So I’m going to mention a few of them. First up, I was stunned by Danez Smith’s poem ‘Two Movies’. It’s straight up fucking excellent, and while toward the end of it, I thought there were weaker sections — weak only in comparison to the brilliance and power of what came before — it recovers beautifully and the overall effect of it is still a resounding success. It begins like this:


1. cast list

Mufasa & his absence played by every father ever

Simba played by the first boy you know who died too young

Sarabi played by the woman in church who has forgot the taste of praise
in favor of the earth that hold her boy captive

Nala played by the girl crying on the swing for her valentine who now date the dirt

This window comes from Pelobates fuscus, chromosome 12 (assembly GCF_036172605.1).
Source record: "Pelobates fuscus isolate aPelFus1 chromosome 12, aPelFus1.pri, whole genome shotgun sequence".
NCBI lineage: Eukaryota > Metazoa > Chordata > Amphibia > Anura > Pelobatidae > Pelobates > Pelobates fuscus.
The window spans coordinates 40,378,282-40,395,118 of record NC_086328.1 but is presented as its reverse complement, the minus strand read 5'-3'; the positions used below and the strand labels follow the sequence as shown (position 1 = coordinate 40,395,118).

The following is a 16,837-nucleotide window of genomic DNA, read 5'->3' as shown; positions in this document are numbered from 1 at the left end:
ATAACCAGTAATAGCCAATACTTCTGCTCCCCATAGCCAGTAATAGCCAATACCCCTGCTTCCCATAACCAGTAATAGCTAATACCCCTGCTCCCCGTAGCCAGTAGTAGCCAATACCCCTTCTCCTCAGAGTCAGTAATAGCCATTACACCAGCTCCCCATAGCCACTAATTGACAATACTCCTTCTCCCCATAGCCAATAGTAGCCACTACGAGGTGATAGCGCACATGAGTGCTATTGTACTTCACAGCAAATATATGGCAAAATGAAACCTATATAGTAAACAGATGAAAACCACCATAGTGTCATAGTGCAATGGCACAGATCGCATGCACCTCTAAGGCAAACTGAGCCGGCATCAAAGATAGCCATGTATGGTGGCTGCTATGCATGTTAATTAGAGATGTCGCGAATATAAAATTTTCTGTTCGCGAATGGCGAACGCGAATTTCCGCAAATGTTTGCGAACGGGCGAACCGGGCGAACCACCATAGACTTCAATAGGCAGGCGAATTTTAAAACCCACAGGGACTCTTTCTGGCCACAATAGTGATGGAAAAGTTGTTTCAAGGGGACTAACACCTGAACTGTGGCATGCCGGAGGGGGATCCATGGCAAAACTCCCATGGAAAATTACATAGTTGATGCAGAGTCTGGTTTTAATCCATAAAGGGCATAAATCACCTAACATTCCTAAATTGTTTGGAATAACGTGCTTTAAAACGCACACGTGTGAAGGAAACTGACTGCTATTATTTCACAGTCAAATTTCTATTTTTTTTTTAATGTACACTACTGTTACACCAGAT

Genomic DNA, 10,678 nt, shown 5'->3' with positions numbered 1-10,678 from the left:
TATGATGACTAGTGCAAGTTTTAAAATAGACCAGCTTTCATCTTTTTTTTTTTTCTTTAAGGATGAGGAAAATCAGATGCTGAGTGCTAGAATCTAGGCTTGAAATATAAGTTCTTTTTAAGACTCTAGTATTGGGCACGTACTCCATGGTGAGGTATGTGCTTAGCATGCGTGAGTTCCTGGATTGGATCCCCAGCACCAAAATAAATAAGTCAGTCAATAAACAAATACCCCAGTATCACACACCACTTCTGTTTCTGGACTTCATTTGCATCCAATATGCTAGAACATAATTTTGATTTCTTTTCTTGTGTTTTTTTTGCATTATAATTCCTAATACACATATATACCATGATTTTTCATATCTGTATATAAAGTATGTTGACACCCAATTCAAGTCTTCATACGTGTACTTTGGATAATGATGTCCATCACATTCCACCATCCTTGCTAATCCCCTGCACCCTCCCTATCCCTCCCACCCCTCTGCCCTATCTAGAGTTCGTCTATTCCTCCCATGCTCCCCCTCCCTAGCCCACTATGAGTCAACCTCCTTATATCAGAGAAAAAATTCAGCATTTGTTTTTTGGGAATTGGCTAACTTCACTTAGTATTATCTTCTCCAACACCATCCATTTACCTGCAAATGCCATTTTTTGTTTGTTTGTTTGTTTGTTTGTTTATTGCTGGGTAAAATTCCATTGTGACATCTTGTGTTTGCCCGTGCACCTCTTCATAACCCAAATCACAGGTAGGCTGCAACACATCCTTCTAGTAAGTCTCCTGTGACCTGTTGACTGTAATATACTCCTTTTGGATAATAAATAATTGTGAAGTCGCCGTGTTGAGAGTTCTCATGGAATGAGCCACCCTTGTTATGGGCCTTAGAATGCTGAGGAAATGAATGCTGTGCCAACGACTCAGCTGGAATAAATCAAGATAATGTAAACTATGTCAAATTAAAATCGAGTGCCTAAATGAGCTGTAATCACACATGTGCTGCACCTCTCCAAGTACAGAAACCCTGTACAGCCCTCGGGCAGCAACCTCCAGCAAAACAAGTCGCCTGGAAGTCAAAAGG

Timon & Pumbaa played by Ray-Ray & Man-Man, the joy of not-dead friends

Zazu played by the ghost of James Baldwin

Rafiki played by a good uncle with a bad habit, his lust for rocks on his lips

Scar played by the world, the police, the law & its makers, the rope-colored hands

The extended riff on Disney, on the Lion King, is incredibly well handled. If you were looking to pick a film that occupies centre place in our generation’s childhood, you’d be hard pressed to find a better choice — the bright, joyously-coloured imagery of it plays out in your mind when you read the poem, only paired now with a totally different narrative, one which is too horribly real for too many people. He mines it for all its worth, and it turns out it’s worth a hell of a lot, a veritable treasure trove of cultural iconography that was merely waiting to be reclaimed; remember, this was a movie about African animals written by white people.